#Okay100Women

AÏDA TOURÉ

OkayAfrica's 100 Women celebrates African women who are making waves, shattering ceilings, and uplifting their communities.

Artist, Sufi poet and painter Aïda Touré was born to a Malian, Muslim father and a Gabonese mother. She lived in France and the U.S., where she explored art, music and literature.




Her work is informed by her faith and “the sublimity of its inner motions inspired her to compose poetic works of a spiritual nature which reflect the state of divine remembrance,” according to her website.



She has published three books—Nocturnal Light, The Sublime Sphere, Unmanifest Poems—and her work is almost always accompanied with a painting that tells us of the spiritual and cultural importance. Her new book of love poems will be out in Spring 2017.



Touré has exhibited all over the world has been lauded by institutions like the New Orleans city council and Tulane University’s Payson Center. She is also featured in a number of textbooks. Touré even has a jewelry line, Fragrance of Light, that is made up of miniature wearable paintings that has resonated with her followers.



For honoring her faith and talents to the best of her ability, Touré is a woman to watch in 2017.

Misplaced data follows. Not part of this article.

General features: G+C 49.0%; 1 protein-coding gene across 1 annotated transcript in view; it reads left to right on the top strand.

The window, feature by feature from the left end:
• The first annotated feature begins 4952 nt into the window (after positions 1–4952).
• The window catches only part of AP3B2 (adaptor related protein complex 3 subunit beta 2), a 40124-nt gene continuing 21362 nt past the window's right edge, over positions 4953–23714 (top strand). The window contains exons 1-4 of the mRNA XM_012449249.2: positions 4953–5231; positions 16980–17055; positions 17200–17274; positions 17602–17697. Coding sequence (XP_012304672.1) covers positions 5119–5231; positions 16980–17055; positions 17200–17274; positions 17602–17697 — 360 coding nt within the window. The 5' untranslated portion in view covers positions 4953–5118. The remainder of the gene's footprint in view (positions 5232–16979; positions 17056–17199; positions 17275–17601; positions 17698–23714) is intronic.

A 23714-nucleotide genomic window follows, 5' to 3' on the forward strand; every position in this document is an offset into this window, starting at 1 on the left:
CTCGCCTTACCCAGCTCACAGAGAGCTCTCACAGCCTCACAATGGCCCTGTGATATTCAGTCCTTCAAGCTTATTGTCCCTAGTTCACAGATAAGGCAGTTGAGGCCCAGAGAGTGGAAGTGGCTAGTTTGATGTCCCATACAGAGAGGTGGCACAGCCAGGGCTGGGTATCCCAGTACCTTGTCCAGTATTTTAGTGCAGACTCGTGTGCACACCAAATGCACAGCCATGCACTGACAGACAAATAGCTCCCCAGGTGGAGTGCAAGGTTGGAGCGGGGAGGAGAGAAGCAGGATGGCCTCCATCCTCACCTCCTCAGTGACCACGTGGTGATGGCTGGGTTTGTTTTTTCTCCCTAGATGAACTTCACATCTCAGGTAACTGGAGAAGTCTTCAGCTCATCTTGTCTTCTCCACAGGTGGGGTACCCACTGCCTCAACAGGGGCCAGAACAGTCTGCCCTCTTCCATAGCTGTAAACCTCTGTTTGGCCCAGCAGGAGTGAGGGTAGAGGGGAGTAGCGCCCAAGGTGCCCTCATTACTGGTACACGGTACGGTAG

-JO

Interview

Interview: The Awakening of Bas

We talk to Bas about The Messenger, Bobi Wine, Sudan, and the globalized body of Black pain.

The first thing you notice when you begin to listen to The Messenger—the new investigative documentary podcast following the rise of Ugandan singer, businessman and revolutionary political figure Bobi Wine—is Bas' rich, paced, and deeply-affecting storytelling voice.

Whether he is talking about Uganda's political landscape, painting a picture of Bobi Wine's childhood, or drawing parallels between the violence Black bodies face in America and the structural oppression Africans on the continent continue to endure at the hands of corrupt government administrations, there is no doubt that Bas (real name Abbas Hamad) has an intimate understanding of what he's talking about.

We speak via Zoom, myself in Lagos, and him in his home studio in Los Angeles where he spends most of his time writing as he cools off from recording the last episode of The Messenger. It's evident that the subject matter means a great deal to the 33-year-old Sudanese-American rapper, both as a Black man living in America and one with an African heritage he continues to maintain deep ties with. The conversation around Black bodies enduring various levels of violence is too urgent and present to ignore and this is why The Messenger is a timely and necessary cultural work.

Below, we talk with Bas aboutThe Messenger podcast, Black activism, growing up with parents who helped shape his political consciousness and the globalized body of Black pain.

This interview has been edited for length and clarity.

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